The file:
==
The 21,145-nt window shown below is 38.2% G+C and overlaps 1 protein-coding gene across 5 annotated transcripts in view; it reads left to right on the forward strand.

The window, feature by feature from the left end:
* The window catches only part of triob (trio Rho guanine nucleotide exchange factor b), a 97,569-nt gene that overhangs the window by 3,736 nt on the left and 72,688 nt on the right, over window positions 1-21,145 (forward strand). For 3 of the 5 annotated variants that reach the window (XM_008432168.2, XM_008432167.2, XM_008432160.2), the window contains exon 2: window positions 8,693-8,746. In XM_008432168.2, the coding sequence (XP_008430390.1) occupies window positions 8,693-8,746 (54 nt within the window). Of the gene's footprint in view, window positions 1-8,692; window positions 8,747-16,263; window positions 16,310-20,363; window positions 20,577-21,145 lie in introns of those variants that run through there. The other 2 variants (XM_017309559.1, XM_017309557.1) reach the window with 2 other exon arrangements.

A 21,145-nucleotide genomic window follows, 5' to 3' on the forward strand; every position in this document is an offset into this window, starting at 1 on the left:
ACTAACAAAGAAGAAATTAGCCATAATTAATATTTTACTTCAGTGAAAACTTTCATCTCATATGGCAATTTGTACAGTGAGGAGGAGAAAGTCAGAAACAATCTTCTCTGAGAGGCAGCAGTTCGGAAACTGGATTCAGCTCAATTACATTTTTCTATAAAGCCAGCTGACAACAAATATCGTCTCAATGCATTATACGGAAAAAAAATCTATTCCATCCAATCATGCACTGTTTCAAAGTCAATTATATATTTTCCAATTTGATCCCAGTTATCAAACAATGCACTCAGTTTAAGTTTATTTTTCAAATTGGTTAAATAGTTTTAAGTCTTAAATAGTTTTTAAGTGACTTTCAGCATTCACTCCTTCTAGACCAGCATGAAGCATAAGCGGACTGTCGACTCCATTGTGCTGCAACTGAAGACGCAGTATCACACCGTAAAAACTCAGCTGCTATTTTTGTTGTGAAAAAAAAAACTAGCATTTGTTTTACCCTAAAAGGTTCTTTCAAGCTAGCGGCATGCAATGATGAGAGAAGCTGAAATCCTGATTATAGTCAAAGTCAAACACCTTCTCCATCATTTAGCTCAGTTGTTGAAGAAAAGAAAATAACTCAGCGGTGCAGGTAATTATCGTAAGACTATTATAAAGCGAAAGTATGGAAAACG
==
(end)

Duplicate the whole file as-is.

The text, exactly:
The 21,145-nt window shown below is 38.2% G+C and overlaps 1 protein-coding gene across 5 annotated transcripts in view; it reads left to right on the forward strand.

The window, feature by feature from the left end:
* The window catches only part of triob (trio Rho guanine nucleotide exchange factor b), a 97,569-nt gene that overhangs the window by 3,736 nt on the left and 72,688 nt on the right, over window positions 1-21,145 (forward strand). For 3 of the 5 annotated variants that reach the window (XM_008432168.2, XM_008432167.2, XM_008432160.2), the window contains exon 2: window positions 8,693-8,746. In XM_008432168.2, the coding sequence (XP_008430390.1) occupies window positions 8,693-8,746 (54 nt within the window). Of the gene's footprint in view, window positions 1-8,692; window positions 8,747-16,263; window positions 16,310-20,363; window positions 20,577-21,145 lie in introns of those variants that run through there. The other 2 variants (XM_017309559.1, XM_017309557.1) reach the window with 2 other exon arrangements.

A 21,145-nucleotide genomic window follows, 5' to 3' on the forward strand; every position in this document is an offset into this window, starting at 1 on the left:
ACTAACAAAGAAGAAATTAGCCATAATTAATATTTTACTTCAGTGAAAACTTTCATCTCATATGGCAATTTGTACAGTGAGGAGGAGAAAGTCAGAAACAATCTTCTCTGAGAGGCAGCAGTTCGGAAACTGGATTCAGCTCAATTACATTTTTCTATAAAGCCAGCTGACAACAAATATCGTCTCAATGCATTATACGGAAAAAAAATCTATTCCATCCAATCATGCACTGTTTCAAAGTCAATTATATATTTTCCAATTTGATCCCAGTTATCAAACAATGCACTCAGTTTAAGTTTATTTTTCAAATTGGTTAAATAGTTTTAAGTCTTAAATAGTTTTTAAGTGACTTTCAGCATTCACTCCTTCTAGACCAGCATGAAGCATAAGCGGACTGTCGACTCCATTGTGCTGCAACTGAAGACGCAGTATCACACCGTAAAAACTCAGCTGCTATTTTTGTTGTGAAAAAAAAAACTAGCATTTGTTTTACCCTAAAAGGTTCTTTCAAGCTAGCGGCATGCAATGATGAGAGAAGCTGAAATCCTGATTATAGTCAAAGTCAAACACCTTCTCCATCATTTAGCTCAGTTGTTGAAGAAAAGAAAATAACTCAGCGGTGCAGGTAATTATCGTAAGACTATTATAAAGCGAAAGTATGGAAAACG